Servicing old movements and amplitude

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I was fortunate enough recently to get my hands on some New Old Stock (NOS)  ‘A Schild’ automatic movements that I can use to build some watches.


These movements were produced between 1960 and 1969 which makes them 50 years old – there is a good chance that the oils and greased may be a bit stale.

Before servicing I decided to see how they were running, always a good indicator. The movements ran well, timing very close to perfect after a bit of regulation, but the amplitude was a little bit low.


So what does this mean, and what it’s all about?

Amplitude is the swing of the balance wheel past the rest point. A healthy amplitude is in the 270-300 degrees range. It gives a flavour of the power behind the swing. A powerful swing denotes a clean well oiled train of motion.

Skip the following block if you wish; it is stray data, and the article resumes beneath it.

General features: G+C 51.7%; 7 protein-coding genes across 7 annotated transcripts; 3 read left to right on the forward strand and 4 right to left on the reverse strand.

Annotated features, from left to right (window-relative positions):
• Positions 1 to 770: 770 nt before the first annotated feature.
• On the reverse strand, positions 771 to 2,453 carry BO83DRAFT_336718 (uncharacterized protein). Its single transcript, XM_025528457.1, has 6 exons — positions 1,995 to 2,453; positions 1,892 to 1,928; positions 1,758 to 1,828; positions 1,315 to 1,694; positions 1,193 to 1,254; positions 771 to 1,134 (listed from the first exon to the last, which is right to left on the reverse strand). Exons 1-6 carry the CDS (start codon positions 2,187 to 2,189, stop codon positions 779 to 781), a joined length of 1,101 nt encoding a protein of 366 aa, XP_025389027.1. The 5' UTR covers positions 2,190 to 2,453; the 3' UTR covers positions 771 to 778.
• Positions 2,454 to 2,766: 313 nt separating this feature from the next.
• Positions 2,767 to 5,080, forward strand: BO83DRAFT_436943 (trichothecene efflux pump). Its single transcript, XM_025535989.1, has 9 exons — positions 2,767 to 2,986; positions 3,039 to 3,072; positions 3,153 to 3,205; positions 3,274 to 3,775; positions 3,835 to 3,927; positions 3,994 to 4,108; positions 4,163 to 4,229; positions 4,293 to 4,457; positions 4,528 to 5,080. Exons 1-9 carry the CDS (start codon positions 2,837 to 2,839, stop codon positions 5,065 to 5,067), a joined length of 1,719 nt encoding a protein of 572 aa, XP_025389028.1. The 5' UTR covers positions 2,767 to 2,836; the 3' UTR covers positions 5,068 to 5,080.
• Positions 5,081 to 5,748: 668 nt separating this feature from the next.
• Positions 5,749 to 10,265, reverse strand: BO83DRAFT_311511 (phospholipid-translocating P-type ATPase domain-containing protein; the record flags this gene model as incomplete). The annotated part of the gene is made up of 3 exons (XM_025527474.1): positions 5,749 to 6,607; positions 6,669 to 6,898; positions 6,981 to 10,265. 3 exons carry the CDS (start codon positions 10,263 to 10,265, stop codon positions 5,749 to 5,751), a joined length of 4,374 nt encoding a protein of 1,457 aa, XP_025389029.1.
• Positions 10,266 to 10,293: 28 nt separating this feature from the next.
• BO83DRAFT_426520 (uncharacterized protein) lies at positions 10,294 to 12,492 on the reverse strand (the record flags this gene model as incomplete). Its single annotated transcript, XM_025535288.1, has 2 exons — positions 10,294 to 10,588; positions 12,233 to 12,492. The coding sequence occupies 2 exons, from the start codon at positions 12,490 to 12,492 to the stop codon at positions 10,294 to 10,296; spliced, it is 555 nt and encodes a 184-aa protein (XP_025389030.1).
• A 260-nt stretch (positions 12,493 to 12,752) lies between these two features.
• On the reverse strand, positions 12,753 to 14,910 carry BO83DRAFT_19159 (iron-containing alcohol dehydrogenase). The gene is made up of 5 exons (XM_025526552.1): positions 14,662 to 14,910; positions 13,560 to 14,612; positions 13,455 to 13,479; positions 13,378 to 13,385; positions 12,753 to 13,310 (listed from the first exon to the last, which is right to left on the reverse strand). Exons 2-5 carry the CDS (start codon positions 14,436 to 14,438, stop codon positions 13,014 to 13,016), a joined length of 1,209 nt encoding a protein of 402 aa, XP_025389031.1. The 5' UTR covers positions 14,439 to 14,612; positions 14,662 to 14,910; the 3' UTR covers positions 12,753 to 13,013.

The first thing to do was to strip the movement, polish the jewels with peg wood, clean everything thoroughly. (A few random shots)



Once cleaning had taken place I decided to put the original mainspring back in just to test the amplitude and see how the service had changed things (makes for a more interesting post) I was also waiting for a new spring to be delivered.


As expected the amplitude had improved almost to very acceptable levels, but since the spring is 50 years old, certainly worth changing to alleviate any future issues.

With the spring changed – testing time again. 


276 degrees or there abouts either way up when flat – perfectly acceptable. Ready to put the movement into a watch.

I will post that when ready.

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